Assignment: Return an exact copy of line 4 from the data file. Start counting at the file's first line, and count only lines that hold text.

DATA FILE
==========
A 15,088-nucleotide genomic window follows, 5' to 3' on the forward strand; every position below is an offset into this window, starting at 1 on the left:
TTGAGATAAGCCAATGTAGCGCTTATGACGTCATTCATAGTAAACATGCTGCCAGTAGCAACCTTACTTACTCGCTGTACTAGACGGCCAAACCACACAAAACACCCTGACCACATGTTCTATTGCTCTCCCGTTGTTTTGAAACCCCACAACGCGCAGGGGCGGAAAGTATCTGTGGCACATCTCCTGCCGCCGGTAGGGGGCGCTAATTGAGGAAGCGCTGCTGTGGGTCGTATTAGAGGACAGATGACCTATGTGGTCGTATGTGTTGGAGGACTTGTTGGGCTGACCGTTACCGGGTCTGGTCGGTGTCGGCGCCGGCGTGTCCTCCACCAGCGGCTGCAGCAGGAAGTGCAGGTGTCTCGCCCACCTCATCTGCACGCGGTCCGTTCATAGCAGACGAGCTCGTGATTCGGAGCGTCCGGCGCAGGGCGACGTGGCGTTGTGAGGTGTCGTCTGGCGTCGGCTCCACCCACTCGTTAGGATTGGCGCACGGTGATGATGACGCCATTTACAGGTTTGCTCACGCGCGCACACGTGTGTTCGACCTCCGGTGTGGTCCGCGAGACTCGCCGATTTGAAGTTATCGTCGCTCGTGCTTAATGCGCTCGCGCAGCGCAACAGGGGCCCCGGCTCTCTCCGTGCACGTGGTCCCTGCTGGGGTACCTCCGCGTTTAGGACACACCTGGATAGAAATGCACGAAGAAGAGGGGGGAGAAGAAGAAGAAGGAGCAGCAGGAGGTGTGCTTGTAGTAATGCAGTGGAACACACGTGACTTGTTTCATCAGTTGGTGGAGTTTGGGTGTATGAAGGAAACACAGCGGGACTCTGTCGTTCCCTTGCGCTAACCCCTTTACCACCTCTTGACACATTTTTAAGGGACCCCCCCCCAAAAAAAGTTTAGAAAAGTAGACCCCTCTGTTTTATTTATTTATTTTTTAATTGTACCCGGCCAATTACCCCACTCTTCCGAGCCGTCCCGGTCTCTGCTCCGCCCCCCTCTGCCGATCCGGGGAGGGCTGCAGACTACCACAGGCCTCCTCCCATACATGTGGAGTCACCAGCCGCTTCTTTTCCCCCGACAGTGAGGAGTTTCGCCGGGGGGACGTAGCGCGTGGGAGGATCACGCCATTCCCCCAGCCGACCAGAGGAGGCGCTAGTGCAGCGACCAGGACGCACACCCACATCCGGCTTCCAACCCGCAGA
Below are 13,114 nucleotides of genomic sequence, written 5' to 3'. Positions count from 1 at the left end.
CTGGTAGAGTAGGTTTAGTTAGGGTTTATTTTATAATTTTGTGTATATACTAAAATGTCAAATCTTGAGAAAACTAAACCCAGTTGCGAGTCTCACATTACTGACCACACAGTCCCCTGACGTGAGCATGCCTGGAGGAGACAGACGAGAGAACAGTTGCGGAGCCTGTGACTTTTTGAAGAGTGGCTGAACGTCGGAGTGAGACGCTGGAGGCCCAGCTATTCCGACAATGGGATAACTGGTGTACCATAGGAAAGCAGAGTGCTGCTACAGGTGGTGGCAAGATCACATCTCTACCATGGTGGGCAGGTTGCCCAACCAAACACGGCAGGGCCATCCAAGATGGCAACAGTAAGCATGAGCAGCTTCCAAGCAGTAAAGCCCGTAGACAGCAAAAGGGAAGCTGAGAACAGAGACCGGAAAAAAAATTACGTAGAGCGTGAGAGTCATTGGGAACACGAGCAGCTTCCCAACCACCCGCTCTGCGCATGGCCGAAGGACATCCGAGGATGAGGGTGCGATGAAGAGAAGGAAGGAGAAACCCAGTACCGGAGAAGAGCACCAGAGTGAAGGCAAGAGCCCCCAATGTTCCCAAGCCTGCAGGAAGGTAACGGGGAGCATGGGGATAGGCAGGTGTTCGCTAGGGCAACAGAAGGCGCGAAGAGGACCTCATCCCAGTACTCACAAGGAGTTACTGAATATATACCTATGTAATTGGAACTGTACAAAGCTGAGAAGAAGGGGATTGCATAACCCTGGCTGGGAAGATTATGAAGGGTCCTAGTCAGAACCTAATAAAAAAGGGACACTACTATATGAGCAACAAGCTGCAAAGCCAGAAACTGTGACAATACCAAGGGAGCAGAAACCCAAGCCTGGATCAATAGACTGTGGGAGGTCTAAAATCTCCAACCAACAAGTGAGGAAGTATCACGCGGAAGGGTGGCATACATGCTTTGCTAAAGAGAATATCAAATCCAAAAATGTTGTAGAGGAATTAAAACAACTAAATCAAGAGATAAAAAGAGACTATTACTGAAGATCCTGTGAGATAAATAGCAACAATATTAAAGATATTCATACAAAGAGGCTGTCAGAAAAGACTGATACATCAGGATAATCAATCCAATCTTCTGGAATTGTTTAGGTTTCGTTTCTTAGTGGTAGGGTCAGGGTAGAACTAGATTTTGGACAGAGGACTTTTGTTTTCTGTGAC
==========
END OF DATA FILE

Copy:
CTGGTAGAGTAGGTTTAGTTAGGGTTTATTTTATAATTTTGTGTATATACTAAAATGTCAAATCTTGAGAAAACTAAACCCAGTTGCGAGTCTCACATTACTGACCACACAGTCCCCTGACGTGAGCATGCCTGGAGGAGACAGACGAGAGAACAGTTGCGGAGCCTGTGACTTTTTGAAGAGTGGCTGAACGTCGGAGTGAGACGCTGGAGGCCCAGCTATTCCGACAATGGGATAACTGGTGTACCATAGGAAAGCAGAGTGCTGCTACAGGTGGTGGCAAGATCACATCTCTACCATGGTGGGCAGGTTGCCCAACCAAACACGGCAGGGCCATCCAAGATGGCAACAGTAAGCATGAGCAGCTTCCAAGCAGTAAAGCCCGTAGACAGCAAAAGGGAAGCTGAGAACAGAGACCGGAAAAAAAATTACGTAGAGCGTGAGAGTCATTGGGAACACGAGCAGCTTCCCAACCACCCGCTCTGCGCATGGCCGAAGGACATCCGAGGATGAGGGTGCGATGAAGAGAAGGAAGGAGAAACCCAGTACCGGAGAAGAGCACCAGAGTGAAGGCAAGAGCCCCCAATGTTCCCAAGCCTGCAGGAAGGTAACGGGGAGCATGGGGATAGGCAGGTGTTCGCTAGGGCAACAGAAGGCGCGAAGAGGACCTCATCCCAGTACTCACAAGGAGTTACTGAATATATACCTATGTAATTGGAACTGTACAAAGCTGAGAAGAAGGGGATTGCATAACCCTGGCTGGGAAGATTATGAAGGGTCCTAGTCAGAACCTAATAAAAAAGGGACACTACTATATGAGCAACAAGCTGCAAAGCCAGAAACTGTGACAATACCAAGGGAGCAGAAACCCAAGCCTGGATCAATAGACTGTGGGAGGTCTAAAATCTCCAACCAACAAGTGAGGAAGTATCACGCGGAAGGGTGGCATACATGCTTTGCTAAAGAGAATATCAAATCCAAAAATGTTGTAGAGGAATTAAAACAACTAAATCAAGAGATAAAAAGAGACTATTACTGAAGATCCTGTGAGATAAATAGCAACAATATTAAAGATATTCATACAAAGAGGCTGTCAGAAAAGACTGATACATCAGGATAATCAATCCAATCTTCTGGAATTGTTTAGGTTTCGTTTCTTAGTGGTAGGGTCAGGGTAGAACTAGATTTTGGACAGAGGACTTTTGTTTTCTGTGAC